Delrawn Small

37-year-old Delrawn Small was shot and killed by NYPD Officer Wayne Isaacs on July 4, 2016 in East New York, Brooklyn. The killing occurred just one day before Alton Sterling was killed by police in Louisiana and two days prior to Philando Castile being killed by police in Minnesota. Isaacs killed Delrawn in front of his loved ones, including his four-month-old son and girlfriend. Click here to learn more about the call for Justice for Delrawn Small.

(Read below a collection of press releases and news articles about the NYPD killing of Delrawn Small and demands for accountability for the NYPD officer who killed him.)

Losing a Brother: Victoria Davis and Victor Dempsey Fight for ‘The Right to Know' Law

Why the families of people killed by police are holding "Take a Knee" actions to highlight their demands for transparency.
10/17/2017
BillMoyers.com

"On July 4, 2016, NYPD officer Wayne Isaacs shot and killed my brother, Delrawn Small, and left him to die in the street without assistance. Wayne Isaacs was still sitting in the car when he shot Delrawn.

"My family is demanding that Isaacs be held accountable [for killing our brother]. But we also know that holding one officer accountable will not end police violence. We need strong policy changes to help end abusive policing in New York City. Our family is demanding the Right to Know Act be passed and [for] Wayne Isaacs to be held accountable as civilians are always held accountable." - Victoria Davis, sister of Delrawn Small

Family of Delrawn Small says trial date for officer who killed him ‘bittersweet’

Pre-trial hearings for the off-duty officer who fatally shot Delrawn Small wrapped up on Wednesday, Sept. 13, 2017. Above, Victoria Davis, Smalls' sister, speaks after the final pre-trial hearing. (Credit: Alison Fox)
09/13/2017
amNewYork

Small’s brother, Victor Dempsey, said setting a trial date is a step in the right direction, but it’s not the end for his family.


“It’s bittersweet,” he said. “It’s not going to be over. Unfortunately, we have to think of all the holidays that are going to come up, we have to think of the school year starting and ending for his kids. So yeah, we can get a trial and we’re asking for a speedy trial. ... What happens after that is we continue to fight. What happens after that is we continue to make sure that everyone’s held accountable, especially the NYPD, the mayor, everybody that’s part of this legal system.”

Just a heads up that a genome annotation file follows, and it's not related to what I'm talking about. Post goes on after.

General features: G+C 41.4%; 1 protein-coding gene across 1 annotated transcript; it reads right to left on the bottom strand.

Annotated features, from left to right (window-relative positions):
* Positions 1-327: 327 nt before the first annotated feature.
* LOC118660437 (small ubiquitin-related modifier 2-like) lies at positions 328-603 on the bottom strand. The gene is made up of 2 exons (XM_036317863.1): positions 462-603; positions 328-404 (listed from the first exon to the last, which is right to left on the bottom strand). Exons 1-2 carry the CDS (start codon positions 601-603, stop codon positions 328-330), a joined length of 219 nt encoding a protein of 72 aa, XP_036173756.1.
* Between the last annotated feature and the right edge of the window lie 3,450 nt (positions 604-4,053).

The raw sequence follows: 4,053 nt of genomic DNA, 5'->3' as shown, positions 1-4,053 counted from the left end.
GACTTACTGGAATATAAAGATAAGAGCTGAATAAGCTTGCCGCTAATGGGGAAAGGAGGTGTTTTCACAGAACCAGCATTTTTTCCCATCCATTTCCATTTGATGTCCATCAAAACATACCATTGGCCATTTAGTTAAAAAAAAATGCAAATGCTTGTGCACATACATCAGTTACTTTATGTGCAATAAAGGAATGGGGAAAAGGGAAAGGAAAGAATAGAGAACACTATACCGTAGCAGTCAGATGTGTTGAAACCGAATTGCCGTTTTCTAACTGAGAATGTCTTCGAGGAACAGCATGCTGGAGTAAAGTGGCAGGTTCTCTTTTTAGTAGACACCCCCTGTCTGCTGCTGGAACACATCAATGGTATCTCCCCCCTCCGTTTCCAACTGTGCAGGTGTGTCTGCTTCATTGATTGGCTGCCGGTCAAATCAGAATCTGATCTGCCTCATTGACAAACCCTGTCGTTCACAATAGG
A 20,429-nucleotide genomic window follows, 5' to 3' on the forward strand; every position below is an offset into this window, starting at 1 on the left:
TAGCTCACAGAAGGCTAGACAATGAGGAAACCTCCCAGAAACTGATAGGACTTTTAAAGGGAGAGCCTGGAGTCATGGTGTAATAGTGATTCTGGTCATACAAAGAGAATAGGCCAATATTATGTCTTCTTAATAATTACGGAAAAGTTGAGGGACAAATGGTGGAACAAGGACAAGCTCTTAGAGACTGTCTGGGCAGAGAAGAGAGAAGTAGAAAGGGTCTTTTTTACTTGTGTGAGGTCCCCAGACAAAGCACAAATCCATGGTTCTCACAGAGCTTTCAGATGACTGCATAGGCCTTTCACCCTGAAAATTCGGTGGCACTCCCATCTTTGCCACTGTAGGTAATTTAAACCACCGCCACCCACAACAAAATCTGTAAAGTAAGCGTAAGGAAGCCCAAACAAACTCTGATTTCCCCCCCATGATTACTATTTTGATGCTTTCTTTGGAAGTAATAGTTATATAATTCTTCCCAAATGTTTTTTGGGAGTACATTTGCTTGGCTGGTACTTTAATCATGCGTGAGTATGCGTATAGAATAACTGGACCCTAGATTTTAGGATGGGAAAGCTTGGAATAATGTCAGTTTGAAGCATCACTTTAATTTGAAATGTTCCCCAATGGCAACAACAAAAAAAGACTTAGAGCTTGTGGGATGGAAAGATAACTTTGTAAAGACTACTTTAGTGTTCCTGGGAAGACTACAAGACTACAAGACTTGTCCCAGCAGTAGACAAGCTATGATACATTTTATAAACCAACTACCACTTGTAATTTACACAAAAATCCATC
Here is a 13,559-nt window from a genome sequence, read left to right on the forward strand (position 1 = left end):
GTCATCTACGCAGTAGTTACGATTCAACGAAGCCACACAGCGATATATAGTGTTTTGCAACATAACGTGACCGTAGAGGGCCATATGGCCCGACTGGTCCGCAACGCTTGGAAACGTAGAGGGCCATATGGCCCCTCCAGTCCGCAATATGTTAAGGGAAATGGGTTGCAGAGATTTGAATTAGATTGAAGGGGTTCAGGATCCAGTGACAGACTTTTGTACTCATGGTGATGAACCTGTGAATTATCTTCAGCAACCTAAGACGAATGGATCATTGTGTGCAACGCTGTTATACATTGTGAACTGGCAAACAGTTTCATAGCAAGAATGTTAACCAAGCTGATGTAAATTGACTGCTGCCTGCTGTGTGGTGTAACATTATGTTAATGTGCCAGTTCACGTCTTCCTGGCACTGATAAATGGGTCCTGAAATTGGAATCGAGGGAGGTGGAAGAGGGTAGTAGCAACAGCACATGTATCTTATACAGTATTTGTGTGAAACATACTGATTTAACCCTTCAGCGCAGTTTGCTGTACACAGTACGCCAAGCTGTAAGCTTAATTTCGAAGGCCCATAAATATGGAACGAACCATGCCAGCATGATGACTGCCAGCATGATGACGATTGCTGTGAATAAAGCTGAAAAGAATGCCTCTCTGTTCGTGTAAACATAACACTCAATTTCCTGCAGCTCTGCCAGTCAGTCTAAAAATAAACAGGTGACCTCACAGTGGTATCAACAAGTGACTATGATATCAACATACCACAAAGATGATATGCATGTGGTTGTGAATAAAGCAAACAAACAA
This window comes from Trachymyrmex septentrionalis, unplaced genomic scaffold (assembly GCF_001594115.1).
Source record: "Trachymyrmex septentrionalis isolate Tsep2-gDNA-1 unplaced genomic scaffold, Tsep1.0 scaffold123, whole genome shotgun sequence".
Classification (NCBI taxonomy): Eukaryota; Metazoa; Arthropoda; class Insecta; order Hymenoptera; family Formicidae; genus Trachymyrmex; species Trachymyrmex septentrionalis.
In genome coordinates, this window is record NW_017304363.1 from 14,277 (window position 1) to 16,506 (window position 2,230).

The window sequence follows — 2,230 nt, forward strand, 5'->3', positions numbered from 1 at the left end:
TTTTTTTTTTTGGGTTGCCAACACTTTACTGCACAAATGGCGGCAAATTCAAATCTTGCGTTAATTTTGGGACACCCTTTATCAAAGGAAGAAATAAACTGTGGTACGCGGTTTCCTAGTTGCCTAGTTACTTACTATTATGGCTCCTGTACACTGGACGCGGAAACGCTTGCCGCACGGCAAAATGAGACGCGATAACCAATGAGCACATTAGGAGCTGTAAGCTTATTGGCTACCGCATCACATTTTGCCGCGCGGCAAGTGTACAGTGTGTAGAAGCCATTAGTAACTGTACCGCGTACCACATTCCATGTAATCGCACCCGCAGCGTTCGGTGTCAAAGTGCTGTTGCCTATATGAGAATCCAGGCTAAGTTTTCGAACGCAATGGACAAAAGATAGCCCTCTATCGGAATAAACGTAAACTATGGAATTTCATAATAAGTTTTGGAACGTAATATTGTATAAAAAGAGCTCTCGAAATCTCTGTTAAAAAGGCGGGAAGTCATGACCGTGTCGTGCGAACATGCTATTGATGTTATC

How Cuomo's Special Prosecutor Order Is Playing Out, 19 Months Later

02/27/2017
Gotham Gazette

About 19 months ago, Governor Andrew Cuomo issued an executive order that was hailed by many advocates and elected officials as a bold and unprecedented step towards police accountability...Over the course of the year-and-a-half since Cuomo signed the order, there have been more than a dozen police-involved deaths across New York State that have warranted examination by Schneiderman’s office. Nine have been determined to fall under the attorney general’s jurisdiction, with mixed results....Now, advocates and victims' families are pushing for the executive order to be written into law — both for permanence and to broaden criteria for cases that fall under the attorney general’s jurisdiction.

Statement from Ramarley Graham's Mother, Constance Malcolm, Re: Commissioner O’Neill Claiming He Plans to Meet with Her & Mayor de Blasio Stating That He Would Meet with Her

Constance Malcolm, the mother of Ramarley Graham, released the following statement in response to NYPD Commissioner James O’Neill telling news outlets he plans to meet with her and Mayor de Blasio claiming that he would meet with her, seemingly portraying her criticism as obscured by tragedy, and that NYPD training has solved the problem of police killings and brutality. 

“Through their actions, it seems that the Mayor and Commissioner are more concerned with how they look in the media, instead of directly dealing with the concerns I have as a mother whose son was killed by their NYPD over 5 years ago..."

A True Sanctuary City Requires Action to Change The NYPD

As New Yorkers resist the Trump administration’s racist, anti-immigrant, Islamophobic, and other discriminatory actions, it’s more urgent now than ever for New York’s elected and public officials to take action to protect our communities.  We saw some of that in Albany this week with the State Assembly passing criminal justice reform legislation, even as action is still needed in NYC to end broken windows policing and pass the Right to Know Act.

As de Blasio & O’Neill Give Monthly Crime Data Briefing, Reform Campaign Releases Month’s Compilation of Alleged Abuses & Misconduct

As Mayor de Blasio and NYPD Commissioner O’Neill give briefing on crime data from the last month and continue promoting “neighborhood policing,” media reports highlighting allegations and incidents of NYPD abuses, misconduct and lack of accountability continue.

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